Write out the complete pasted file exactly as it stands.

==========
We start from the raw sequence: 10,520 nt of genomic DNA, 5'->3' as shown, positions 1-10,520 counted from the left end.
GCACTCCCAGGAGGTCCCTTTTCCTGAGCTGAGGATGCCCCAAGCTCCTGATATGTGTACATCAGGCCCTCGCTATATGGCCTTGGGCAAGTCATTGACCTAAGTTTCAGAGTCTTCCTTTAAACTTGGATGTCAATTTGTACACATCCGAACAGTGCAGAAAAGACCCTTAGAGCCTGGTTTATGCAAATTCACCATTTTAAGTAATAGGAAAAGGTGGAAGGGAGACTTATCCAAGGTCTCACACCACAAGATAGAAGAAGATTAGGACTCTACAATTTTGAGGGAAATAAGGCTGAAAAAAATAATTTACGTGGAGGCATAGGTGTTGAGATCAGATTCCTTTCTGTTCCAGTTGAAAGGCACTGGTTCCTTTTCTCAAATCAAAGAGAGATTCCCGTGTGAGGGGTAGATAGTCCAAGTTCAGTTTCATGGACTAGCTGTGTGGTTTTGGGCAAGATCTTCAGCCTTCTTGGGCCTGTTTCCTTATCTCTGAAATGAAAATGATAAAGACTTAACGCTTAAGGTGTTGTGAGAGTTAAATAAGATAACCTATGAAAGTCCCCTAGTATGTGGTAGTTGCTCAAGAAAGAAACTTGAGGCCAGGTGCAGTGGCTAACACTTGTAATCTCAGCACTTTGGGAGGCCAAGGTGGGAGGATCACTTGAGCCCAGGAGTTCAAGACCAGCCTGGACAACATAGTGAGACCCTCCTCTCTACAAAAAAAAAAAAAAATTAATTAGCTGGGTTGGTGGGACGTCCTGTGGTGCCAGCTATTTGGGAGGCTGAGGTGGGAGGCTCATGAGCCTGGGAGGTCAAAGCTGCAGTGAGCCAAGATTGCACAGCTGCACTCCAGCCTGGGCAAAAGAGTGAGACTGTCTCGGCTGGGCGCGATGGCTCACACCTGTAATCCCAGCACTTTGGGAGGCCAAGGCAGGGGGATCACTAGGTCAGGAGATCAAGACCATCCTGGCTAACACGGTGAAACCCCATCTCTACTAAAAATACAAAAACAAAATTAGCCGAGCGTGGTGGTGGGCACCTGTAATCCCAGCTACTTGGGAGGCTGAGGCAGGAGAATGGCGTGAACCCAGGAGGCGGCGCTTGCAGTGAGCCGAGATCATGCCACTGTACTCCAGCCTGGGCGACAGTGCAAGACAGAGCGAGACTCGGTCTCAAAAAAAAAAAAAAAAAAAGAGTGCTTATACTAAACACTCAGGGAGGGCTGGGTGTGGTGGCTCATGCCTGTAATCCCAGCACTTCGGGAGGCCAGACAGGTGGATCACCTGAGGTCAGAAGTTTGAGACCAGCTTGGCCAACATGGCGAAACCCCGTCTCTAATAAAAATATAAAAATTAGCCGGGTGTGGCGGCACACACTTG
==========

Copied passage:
We start from the raw sequence: 10,520 nt of genomic DNA, 5'->3' as shown, positions 1-10,520 counted from the left end.
GCACTCCCAGGAGGTCCCTTTTCCTGAGCTGAGGATGCCCCAAGCTCCTGATATGTGTACATCAGGCCCTCGCTATATGGCCTTGGGCAAGTCATTGACCTAAGTTTCAGAGTCTTCCTTTAAACTTGGATGTCAATTTGTACACATCCGAACAGTGCAGAAAAGACCCTTAGAGCCTGGTTTATGCAAATTCACCATTTTAAGTAATAGGAAAAGGTGGAAGGGAGACTTATCCAAGGTCTCACACCACAAGATAGAAGAAGATTAGGACTCTACAATTTTGAGGGAAATAAGGCTGAAAAAAATAATTTACGTGGAGGCATAGGTGTTGAGATCAGATTCCTTTCTGTTCCAGTTGAAAGGCACTGGTTCCTTTTCTCAAATCAAAGAGAGATTCCCGTGTGAGGGGTAGATAGTCCAAGTTCAGTTTCATGGACTAGCTGTGTGGTTTTGGGCAAGATCTTCAGCCTTCTTGGGCCTGTTTCCTTATCTCTGAAATGAAAATGATAAAGACTTAACGCTTAAGGTGTTGTGAGAGTTAAATAAGATAACCTATGAAAGTCCCCTAGTATGTGGTAGTTGCTCAAGAAAGAAACTTGAGGCCAGGTGCAGTGGCTAACACTTGTAATCTCAGCACTTTGGGAGGCCAAGGTGGGAGGATCACTTGAGCCCAGGAGTTCAAGACCAGCCTGGACAACATAGTGAGACCCTCCTCTCTACAAAAAAAAAAAAAAATTAATTAGCTGGGTTGGTGGGACGTCCTGTGGTGCCAGCTATTTGGGAGGCTGAGGTGGGAGGCTCATGAGCCTGGGAGGTCAAAGCTGCAGTGAGCCAAGATTGCACAGCTGCACTCCAGCCTGGGCAAAAGAGTGAGACTGTCTCGGCTGGGCGCGATGGCTCACACCTGTAATCCCAGCACTTTGGGAGGCCAAGGCAGGGGGATCACTAGGTCAGGAGATCAAGACCATCCTGGCTAACACGGTGAAACCCCATCTCTACTAAAAATACAAAAACAAAATTAGCCGAGCGTGGTGGTGGGCACCTGTAATCCCAGCTACTTGGGAGGCTGAGGCAGGAGAATGGCGTGAACCCAGGAGGCGGCGCTTGCAGTGAGCCGAGATCATGCCACTGTACTCCAGCCTGGGCGACAGTGCAAGACAGAGCGAGACTCGGTCTCAAAAAAAAAAAAAAAAAAAGAGTGCTTATACTAAACACTCAGGGAGGGCTGGGTGTGGTGGCTCATGCCTGTAATCCCAGCACTTCGGGAGGCCAGACAGGTGGATCACCTGAGGTCAGAAGTTTGAGACCAGCTTGGCCAACATGGCGAAACCCCGTCTCTAATAAAAATATAAAAATTAGCCGGGTGTGGCGGCACACACTTG